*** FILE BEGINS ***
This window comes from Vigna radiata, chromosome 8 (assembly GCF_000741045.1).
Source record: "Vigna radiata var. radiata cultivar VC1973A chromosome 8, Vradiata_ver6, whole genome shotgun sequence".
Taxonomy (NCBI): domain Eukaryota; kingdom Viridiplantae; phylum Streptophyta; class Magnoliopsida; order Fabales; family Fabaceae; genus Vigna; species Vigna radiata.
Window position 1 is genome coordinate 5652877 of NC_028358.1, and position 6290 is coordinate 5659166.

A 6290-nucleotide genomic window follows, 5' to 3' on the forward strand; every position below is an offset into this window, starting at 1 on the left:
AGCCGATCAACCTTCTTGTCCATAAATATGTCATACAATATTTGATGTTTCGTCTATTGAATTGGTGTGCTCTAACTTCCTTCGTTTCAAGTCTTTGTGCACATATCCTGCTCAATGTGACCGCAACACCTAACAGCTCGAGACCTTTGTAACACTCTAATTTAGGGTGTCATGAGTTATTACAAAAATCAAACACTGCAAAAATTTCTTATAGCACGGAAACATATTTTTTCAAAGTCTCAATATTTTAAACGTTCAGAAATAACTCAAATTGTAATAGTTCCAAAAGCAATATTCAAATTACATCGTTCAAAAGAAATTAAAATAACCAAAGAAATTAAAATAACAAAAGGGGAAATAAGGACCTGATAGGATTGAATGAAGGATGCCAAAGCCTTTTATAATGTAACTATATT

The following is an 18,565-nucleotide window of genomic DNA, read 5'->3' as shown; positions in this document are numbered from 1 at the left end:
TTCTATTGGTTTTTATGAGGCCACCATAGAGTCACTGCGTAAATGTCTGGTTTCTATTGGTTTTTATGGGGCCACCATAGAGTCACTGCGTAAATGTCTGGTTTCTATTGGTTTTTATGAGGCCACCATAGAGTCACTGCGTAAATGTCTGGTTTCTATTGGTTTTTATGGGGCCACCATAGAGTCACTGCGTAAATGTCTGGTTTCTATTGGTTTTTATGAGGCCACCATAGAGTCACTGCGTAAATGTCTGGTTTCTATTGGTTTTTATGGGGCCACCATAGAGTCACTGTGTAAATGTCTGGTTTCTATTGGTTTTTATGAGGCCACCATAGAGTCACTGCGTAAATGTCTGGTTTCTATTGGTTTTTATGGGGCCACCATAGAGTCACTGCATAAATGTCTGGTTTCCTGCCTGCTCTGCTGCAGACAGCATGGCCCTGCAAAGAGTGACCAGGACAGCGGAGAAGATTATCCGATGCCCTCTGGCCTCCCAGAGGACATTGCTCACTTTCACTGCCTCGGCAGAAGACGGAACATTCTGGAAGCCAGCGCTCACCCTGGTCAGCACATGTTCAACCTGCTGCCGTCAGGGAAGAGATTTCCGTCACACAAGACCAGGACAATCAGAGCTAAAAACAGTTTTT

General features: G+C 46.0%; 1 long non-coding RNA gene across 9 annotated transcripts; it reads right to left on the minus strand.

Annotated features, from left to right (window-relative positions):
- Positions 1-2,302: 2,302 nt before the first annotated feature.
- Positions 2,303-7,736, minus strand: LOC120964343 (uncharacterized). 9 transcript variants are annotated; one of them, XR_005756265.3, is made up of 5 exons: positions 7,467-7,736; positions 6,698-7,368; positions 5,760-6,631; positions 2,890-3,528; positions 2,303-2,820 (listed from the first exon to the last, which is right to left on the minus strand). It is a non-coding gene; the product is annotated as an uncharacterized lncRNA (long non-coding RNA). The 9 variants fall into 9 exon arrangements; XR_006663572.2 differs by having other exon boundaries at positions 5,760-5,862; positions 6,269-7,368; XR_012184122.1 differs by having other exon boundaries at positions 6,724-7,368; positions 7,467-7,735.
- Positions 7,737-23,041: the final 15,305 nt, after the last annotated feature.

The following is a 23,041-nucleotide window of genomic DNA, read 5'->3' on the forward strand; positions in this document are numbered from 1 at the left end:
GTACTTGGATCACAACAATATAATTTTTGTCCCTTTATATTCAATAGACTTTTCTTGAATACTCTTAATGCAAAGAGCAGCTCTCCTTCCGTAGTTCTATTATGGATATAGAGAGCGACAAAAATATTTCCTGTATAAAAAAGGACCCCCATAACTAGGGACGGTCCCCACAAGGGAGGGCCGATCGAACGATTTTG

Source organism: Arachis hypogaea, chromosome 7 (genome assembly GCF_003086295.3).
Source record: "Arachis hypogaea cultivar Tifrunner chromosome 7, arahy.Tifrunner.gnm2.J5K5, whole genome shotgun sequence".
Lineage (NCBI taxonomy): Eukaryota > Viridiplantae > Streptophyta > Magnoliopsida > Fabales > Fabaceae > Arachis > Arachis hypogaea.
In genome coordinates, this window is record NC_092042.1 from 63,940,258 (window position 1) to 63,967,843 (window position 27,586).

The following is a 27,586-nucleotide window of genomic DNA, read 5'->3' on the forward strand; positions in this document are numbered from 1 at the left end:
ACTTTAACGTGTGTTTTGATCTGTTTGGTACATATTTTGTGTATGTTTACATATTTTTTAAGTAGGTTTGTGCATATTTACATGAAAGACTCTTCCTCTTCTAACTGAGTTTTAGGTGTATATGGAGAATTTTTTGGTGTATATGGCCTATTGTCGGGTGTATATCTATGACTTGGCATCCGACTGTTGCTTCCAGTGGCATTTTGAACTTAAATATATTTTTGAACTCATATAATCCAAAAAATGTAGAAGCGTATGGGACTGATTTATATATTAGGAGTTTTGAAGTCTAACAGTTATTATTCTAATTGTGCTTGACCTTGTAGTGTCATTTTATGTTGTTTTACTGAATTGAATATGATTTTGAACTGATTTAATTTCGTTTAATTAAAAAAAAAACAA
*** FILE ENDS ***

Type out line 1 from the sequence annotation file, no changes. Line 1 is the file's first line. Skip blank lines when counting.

This window comes from Vigna radiata, chromosome 8 (assembly GCF_000741045.1).